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We will level up opportunity across the UK to ensure that every region and nation benefits from growth, including through better infrastructure, public services and investment in skills. I will set out more details in the Budget through the national infrastructure strategy.
Many of my constituents are delighted about the Government’s plans to level up funding across the country. Will my right hon. Friend tell me what that will mean for the people of east midlands and my constituents in Gedling?
As we level up opportunity in every region, we will make sure that the whole country benefits, including the east midlands. That includes, for example, the £3.6 billion towns fund that we have announced, with 16 town deals in the east midlands. The Government are also committed to the £250 million growth deal, which provides funding for the Derby, Derbyshire, Nottingham and Nottinghamshire areas and will include projects such as the Gedling access road.
This is beyond parody. The reality is that after 10 years of Tory rule, the five richest families in this country own more wealth than 13 million of us put together. Fourteen million of us live in poverty. Two out of three of those are in working households. Childcare, transport and the cost of rent hold millions back, so will the Chancellor accept some tests for his Budget? Will he cut child poverty? Will he cut homelessness? Will he end the need for food banks? Will his Budget match his words? The hell it will.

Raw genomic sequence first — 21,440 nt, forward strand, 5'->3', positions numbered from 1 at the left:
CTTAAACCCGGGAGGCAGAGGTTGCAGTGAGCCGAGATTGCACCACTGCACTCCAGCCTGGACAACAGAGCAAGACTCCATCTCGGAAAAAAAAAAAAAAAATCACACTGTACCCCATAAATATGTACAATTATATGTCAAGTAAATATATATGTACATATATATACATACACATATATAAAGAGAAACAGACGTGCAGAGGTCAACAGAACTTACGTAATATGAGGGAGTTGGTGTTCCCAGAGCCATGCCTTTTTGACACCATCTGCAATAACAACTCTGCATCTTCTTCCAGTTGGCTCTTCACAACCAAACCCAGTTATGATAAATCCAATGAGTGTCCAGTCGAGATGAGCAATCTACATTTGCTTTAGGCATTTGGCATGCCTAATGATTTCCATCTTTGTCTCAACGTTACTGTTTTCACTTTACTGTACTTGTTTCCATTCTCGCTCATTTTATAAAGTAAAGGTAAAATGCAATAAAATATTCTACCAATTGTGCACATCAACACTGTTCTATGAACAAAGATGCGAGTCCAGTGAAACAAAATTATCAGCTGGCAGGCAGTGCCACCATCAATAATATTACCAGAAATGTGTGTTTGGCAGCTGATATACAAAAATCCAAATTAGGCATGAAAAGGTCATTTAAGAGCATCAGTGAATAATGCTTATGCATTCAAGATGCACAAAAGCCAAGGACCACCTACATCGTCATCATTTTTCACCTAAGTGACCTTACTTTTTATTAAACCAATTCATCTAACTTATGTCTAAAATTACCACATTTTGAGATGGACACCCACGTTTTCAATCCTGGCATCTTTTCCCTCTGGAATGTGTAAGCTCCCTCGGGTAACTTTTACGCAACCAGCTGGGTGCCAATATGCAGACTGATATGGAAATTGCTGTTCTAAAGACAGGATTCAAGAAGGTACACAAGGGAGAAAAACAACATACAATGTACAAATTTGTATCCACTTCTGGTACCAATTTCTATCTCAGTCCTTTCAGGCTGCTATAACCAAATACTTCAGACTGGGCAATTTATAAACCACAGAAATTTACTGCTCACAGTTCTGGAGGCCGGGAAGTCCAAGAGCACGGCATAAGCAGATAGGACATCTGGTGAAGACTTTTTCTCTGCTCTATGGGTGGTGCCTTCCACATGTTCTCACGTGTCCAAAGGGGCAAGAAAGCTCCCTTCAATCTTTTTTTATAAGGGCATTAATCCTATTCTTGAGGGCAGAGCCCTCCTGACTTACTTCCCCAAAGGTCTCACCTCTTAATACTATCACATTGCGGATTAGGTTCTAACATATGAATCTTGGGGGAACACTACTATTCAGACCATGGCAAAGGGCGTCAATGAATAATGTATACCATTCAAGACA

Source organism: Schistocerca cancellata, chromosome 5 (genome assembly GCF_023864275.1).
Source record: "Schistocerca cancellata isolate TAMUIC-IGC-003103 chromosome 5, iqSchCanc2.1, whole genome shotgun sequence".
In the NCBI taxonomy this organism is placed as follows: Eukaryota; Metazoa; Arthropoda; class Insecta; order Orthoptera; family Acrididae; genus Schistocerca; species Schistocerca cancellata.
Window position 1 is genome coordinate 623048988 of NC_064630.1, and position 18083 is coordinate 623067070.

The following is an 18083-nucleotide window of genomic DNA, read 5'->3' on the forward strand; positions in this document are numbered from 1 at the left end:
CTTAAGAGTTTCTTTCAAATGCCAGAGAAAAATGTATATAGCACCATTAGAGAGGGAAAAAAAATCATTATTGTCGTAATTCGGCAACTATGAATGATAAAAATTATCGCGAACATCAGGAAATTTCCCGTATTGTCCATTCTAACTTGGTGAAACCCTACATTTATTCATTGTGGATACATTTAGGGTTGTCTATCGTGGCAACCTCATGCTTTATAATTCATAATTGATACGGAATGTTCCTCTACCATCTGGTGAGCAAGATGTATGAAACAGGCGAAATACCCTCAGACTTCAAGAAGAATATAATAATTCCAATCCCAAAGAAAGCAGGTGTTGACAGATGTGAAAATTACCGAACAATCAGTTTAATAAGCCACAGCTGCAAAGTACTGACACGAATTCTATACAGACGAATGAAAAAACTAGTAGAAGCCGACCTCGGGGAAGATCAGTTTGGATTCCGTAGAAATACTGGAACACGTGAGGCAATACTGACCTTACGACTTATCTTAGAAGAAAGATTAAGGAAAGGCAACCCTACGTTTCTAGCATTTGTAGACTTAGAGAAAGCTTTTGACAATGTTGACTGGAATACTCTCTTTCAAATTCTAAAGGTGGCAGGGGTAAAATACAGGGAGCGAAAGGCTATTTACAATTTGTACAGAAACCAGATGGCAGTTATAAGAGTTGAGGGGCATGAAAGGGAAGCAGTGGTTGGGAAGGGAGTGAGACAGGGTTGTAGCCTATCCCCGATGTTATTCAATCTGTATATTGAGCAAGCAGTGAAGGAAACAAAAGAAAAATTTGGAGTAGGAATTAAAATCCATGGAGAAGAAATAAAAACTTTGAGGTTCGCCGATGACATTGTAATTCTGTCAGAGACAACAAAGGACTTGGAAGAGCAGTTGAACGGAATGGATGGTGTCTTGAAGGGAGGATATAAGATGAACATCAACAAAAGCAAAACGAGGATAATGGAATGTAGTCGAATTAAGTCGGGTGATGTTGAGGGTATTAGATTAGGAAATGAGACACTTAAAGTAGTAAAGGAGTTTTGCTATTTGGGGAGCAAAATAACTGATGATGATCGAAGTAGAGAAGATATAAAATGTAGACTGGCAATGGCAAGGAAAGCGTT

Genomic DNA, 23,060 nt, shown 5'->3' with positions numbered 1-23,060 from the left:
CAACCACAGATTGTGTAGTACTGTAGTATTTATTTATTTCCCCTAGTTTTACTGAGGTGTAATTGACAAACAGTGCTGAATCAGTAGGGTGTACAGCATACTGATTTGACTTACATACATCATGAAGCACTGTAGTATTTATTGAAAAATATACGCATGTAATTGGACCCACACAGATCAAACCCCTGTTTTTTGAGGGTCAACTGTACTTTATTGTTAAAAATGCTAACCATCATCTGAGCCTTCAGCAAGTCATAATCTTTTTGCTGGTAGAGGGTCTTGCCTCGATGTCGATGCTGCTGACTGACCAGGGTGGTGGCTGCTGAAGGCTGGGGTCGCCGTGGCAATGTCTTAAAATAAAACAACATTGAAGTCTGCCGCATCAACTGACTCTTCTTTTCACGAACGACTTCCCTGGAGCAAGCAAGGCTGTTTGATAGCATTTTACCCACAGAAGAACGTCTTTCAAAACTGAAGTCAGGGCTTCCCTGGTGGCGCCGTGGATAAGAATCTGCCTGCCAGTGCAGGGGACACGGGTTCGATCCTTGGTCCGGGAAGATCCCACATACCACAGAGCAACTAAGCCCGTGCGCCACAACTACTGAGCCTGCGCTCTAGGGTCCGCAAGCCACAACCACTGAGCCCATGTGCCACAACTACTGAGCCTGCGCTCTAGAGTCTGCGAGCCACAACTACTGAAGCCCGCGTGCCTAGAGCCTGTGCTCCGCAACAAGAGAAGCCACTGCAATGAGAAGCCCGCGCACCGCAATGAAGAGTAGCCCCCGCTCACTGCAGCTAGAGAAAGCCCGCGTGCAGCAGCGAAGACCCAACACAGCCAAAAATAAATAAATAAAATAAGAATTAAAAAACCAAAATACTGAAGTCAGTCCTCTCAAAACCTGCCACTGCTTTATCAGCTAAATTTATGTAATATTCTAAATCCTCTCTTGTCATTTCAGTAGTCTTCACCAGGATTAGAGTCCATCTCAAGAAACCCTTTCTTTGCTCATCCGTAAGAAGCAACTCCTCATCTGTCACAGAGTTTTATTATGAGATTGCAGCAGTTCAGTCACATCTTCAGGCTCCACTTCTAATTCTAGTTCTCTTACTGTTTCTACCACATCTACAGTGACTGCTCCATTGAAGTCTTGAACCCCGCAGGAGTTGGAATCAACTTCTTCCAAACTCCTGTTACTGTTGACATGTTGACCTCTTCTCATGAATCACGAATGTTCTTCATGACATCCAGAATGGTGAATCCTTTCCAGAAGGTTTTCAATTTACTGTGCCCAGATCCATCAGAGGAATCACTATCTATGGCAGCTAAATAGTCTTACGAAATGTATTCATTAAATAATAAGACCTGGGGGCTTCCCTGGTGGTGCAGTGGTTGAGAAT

Let me tell the hon. Lady what we have seen under 10 years of Tory rule, after Labour’s great recession. We have had nine consecutive years of growth. We have an economy that is nearly 17% bigger than it was in 2010, and 3.9 million jobs have been created—I would think that a party that calls itself the Labour party would welcome that. Unemployment is at its lowest level for 45 years, and according to the International Monetary Fund, our economy will grow faster this year than Italy, Japan, France and Germany.
Small and medium-sized enterprises are critical to economic opportunity and would undoubtedly benefit from greater access to business finance, yet challenger banks suffer from the same capital requirements as larger banks, despite the fact that they do not present the same systemic risk. Will my right hon. Friend say what he might be able to do to change that situation?
This is something that I have discussed with regulators. My hon. Friend is right in his general point about challenger banks and the risks that they may or may not represent. It is right that we take a fresh look at this because having more competition in the banking sector is a good thing, especially for SMEs.